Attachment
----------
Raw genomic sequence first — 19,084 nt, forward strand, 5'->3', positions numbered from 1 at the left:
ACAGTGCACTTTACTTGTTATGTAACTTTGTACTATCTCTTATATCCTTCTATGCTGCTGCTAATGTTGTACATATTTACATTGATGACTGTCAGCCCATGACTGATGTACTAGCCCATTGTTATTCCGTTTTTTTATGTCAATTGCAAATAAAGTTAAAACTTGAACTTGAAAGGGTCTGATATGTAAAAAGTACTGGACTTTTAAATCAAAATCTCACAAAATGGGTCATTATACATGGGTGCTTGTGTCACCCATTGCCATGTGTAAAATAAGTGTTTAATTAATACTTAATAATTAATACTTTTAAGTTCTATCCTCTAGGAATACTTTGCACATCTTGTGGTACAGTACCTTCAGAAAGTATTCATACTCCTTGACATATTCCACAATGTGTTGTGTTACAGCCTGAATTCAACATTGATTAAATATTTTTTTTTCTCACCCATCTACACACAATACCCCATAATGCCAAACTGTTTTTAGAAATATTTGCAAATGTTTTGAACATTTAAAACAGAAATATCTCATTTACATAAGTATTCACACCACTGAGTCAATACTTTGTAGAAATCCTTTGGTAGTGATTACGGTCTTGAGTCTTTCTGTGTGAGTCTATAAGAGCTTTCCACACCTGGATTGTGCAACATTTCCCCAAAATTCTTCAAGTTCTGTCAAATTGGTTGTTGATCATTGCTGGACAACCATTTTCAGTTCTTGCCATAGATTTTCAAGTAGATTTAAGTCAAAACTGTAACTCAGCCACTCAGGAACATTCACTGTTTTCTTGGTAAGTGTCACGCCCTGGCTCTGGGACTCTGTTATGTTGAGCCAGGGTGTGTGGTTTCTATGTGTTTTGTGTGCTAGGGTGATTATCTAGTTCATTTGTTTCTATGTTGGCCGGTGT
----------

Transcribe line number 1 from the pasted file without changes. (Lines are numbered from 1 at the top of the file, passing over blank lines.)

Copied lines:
Raw genomic sequence first — 19,084 nt, forward strand, 5'->3', positions numbered from 1 at the left: